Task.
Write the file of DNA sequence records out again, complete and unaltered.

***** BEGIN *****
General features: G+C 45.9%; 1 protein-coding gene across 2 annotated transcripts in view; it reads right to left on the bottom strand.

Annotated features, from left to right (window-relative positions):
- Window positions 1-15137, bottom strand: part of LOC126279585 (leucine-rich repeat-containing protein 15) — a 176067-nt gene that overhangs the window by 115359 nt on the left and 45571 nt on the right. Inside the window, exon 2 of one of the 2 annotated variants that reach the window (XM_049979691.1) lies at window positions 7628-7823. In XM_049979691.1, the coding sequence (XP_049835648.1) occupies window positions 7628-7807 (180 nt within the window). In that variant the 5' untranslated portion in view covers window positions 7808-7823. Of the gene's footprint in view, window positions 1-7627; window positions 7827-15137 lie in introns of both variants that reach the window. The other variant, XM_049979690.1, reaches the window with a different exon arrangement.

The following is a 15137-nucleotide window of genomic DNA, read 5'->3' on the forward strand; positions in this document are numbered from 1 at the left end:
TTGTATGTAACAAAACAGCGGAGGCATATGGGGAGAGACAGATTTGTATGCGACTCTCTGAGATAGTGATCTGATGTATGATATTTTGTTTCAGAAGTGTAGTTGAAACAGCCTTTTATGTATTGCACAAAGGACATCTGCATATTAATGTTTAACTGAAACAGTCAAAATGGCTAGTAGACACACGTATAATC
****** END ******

General features: G+C 45.9%; 1 protein-coding gene across 2 annotated transcripts in view; it reads right to left on the bottom strand.

Annotated features, from left to right (window-relative positions):
- Window positions 1-15137, bottom strand: part of LOC126279585 (leucine-rich repeat-containing protein 15) — a 176067-nt gene that overhangs the window by 115359 nt on the left and 45571 nt on the right. Inside the window, exon 2 of one of the 2 annotated variants that reach the window (XM_049979691.1) lies at window positions 7628-7823. In XM_049979691.1, the coding sequence (XP_049835648.1) occupies window positions 7628-7807 (180 nt within the window). In that variant the 5' untranslated portion in view covers window positions 7808-7823. Of the gene's footprint in view, window positions 1-7627; window positions 7827-15137 lie in introns of both variants that reach the window. The other variant, XM_049979690.1, reaches the window with a different exon arrangement.

The following is a 15137-nucleotide window of genomic DNA, read 5'->3' on the forward strand; positions in this document are numbered from 1 at the left end:
TTGTATGTAACAAAACAGCGGAGGCATATGGGGAGAGACAGATTTGTATGCGACTCTCTGAGATAGTGATCTGATGTATGATATTTTGTTTCAGAAGTGTAGTTGAAACAGCCTTTTATGTATTGCACAAAGGACATCTGCATATTAATGTTTAACTGAAACAGTCAAAATGGCTAGTAGACACACGTATAATC